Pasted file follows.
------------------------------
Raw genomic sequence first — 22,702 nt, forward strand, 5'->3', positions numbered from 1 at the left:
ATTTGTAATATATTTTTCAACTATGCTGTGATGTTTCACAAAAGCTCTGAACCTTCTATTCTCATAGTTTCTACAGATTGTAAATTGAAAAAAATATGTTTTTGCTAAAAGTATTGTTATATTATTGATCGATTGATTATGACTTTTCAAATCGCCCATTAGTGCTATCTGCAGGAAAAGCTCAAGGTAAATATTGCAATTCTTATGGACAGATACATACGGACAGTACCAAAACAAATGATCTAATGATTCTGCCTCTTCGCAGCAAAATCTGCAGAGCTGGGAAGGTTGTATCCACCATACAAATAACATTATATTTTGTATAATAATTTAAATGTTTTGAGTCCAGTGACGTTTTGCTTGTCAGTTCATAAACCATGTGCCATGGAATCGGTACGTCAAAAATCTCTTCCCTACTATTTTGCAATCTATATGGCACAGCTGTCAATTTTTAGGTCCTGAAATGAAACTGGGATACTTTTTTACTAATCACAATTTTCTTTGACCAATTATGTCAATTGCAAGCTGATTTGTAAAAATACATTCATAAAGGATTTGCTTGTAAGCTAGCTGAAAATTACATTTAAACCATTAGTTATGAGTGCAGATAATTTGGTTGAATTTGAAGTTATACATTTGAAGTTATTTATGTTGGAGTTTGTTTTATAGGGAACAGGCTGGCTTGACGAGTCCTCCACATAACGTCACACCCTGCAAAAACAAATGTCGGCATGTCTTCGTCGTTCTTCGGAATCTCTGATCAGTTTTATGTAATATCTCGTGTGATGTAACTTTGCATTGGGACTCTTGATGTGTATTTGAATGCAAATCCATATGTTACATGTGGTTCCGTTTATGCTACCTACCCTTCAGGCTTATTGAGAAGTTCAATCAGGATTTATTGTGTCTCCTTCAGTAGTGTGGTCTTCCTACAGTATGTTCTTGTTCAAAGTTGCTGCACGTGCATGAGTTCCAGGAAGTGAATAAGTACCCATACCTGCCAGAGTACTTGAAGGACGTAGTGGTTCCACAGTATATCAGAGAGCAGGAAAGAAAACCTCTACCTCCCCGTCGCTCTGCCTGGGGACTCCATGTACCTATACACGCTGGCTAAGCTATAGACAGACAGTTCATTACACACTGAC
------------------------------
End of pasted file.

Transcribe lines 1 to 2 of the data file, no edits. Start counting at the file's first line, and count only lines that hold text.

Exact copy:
Raw genomic sequence first — 22,702 nt, forward strand, 5'->3', positions numbered from 1 at the left:
ATTTGTAATATATTTTTCAACTATGCTGTGATGTTTCACAAAAGCTCTGAACCTTCTATTCTCATAGTTTCTACAGATTGTAAATTGAAAAAAATATGTTTTTGCTAAAAGTATTGTTATATTATTGATCGATTGATTATGACTTTTCAAATCGCCCATTAGTGCTATCTGCAGGAAAAGCTCAAGGTAAATATTGCAATTCTTATGGACAGATACATACGGACAGTACCAAAACAAATGATCTAATGATTCTGCCTCTTCGCAGCAAAATCTGCAGAGCTGGGAAGGTTGTATCCACCATACAAATAACATTATATTTTGTATAATAATTTAAATGTTTTGAGTCCAGTGACGTTTTGCTTGTCAGTTCATAAACCATGTGCCATGGAATCGGTACGTCAAAAATCTCTTCCCTACTATTTTGCAATCTATATGGCACAGCTGTCAATTTTTAGGTCCTGAAATGAAACTGGGATACTTTTTTACTAATCACAATTTTCTTTGACCAATTATGTCAATTGCAAGCTGATTTGTAAAAATACATTCATAAAGGATTTGCTTGTAAGCTAGCTGAAAATTACATTTAAACCATTAGTTATGAGTGCAGATAATTTGGTTGAATTTGAAGTTATACATTTGAAGTTATTTATGTTGGAGTTTGTTTTATAGGGAACAGGCTGGCTTGACGAGTCCTCCACATAACGTCACACCCTGCAAAAACAAATGTCGGCATGTCTTCGTCGTTCTTCGGAATCTCTGATCAGTTTTATGTAATATCTCGTGTGATGTAACTTTGCATTGGGACTCTTGATGTGTATTTGAATGCAAATCCATATGTTACATGTGGTTCCGTTTATGCTACCTACCCTTCAGGCTTATTGAGAAGTTCAATCAGGATTTATTGTGTCTCCTTCAGTAGTGTGGTCTTCCTACAGTATGTTCTTGTTCAAAGTTGCTGCACGTGCATGAGTTCCAGGAAGTGAATAAGTACCCATACCTGCCAGAGTACTTGAAGGACGTAGTGGTTCCACAGTATATCAGAGAGCAGGAAAGAAAACCTCTACCTCCCCGTCGCTCTGCCTGGGGACTCCATGTACCTATACACGCTGGCTAAGCTATAGACAGACAGTTCATTACACACTGAC